Streaming Review

The Lair review – ropey but hilariously gory B-movie

British filmmaker Neil Marshall's latest yarn is on the cheap side but reaffirms his status as a capable peddler of schlocky action

When Neil Marshall burst onto the scene roughly twenty years ago with his first two films – soldiers vs. werewolves actioner Dog Soldiers and caving nightmare The Descent – he was hailed by some as the bright future of British genre filmmaking, a B-movie fanatic who instinctively understood how to shoot and cut together action, horror and bare-knuckle thrills. Of course, things never turned out that way, with Marshall’s style never being quite hip enough to ride the critical wave many modern horror directors have managed since (and the less said about his 2019 Hellboy reboot the better).

Thankfully, his latest feature The Lair (and its immediate predecessor, last year’s The Reckoning) represents something of a return to basics for the filmmaker – and a director who could have carved out a healthy career making straight-to-VHS schlock had he been born two decades earlier is now doing the streaming-era equivalent.

We are supposed to be in Afghanistan (though Hungary, of all places, doubles for it in this instance), as fighter pilot Sinclair (Charlotte Kirk, also co-writer here with Marshall) is shot down behind enemy lines. She stumbles onto a Soviet-era bunker, where she awakens some long slumbering sci-fi experiments. As one thing leads to another, she reconnects with British and American invading forces, and alongside a token Afghan (politically correct this ain’t), they come together to take on the bad guys in a final showdown.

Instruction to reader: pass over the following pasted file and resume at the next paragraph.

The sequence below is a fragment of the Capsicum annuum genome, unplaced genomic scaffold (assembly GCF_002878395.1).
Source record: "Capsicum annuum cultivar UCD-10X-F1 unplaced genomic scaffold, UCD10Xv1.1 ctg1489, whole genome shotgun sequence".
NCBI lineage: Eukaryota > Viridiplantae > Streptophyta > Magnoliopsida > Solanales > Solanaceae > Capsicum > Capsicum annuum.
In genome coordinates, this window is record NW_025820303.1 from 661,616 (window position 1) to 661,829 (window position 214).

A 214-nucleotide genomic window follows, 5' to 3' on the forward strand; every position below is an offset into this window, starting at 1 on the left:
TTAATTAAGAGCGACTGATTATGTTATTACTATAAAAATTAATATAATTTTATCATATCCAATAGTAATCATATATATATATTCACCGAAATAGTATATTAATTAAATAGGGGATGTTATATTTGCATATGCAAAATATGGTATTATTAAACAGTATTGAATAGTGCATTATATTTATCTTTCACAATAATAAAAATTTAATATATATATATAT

Let’s get this out of the way: much of The Lair is not good. The actors are a largely anonymous group, who – perhaps on a dare from Marshall – all elect to do some preposterous accent. A largely British cast attempt all manner of American slangs and a hodgepodge of British regionals (the Cornish actor exhibits some Celtic solidarity by attempting a Welsh accent, the sound of which feels as out of this world as the plot). The humour which riffs through the script gets a laugh or two, but in a “did they actually think that was funny?” kind of way. None of the characters exhibit more than one personality trait, and when they do it’s often a variation on “annoying.”

And yet, in spite of all that, when it comes to the action (and there is plenty of it), Marshall delivers. The Lair is hilariously, maddeningly gory, while scenes in which the characters journey into the bunker showcase masterful direction of light, shadow and movement. The low-budget occasionally scuppers a shot or two with unconvincing CGI, but much of the film sticks to good old-fashioned prosthetics and Marshall never resorts to chaotic shaky-cam to cover his tracks: the viewer always has a firm grasp of the geography and scope of every set-piece.

It’s easy to forget just how effective those first two features of his were at constructing bone-crunching action on bare budgets. Dog Soldiers may have just been an Aliens riff, but what a wonderfully effective one it was, a film fully face-down in the mossy damp of the Scottish Highlands. The Descent remains one of cinema’s greatest evocations of claustrophobia, delivering on every scare and then some. The Lair is nowhere near as good as either – too much feels ropey and cheap – and yet it's proof that Marshall still has the capacity for some fine B-movie hucksterism.

The Lair is released on Shudder on 26 January.

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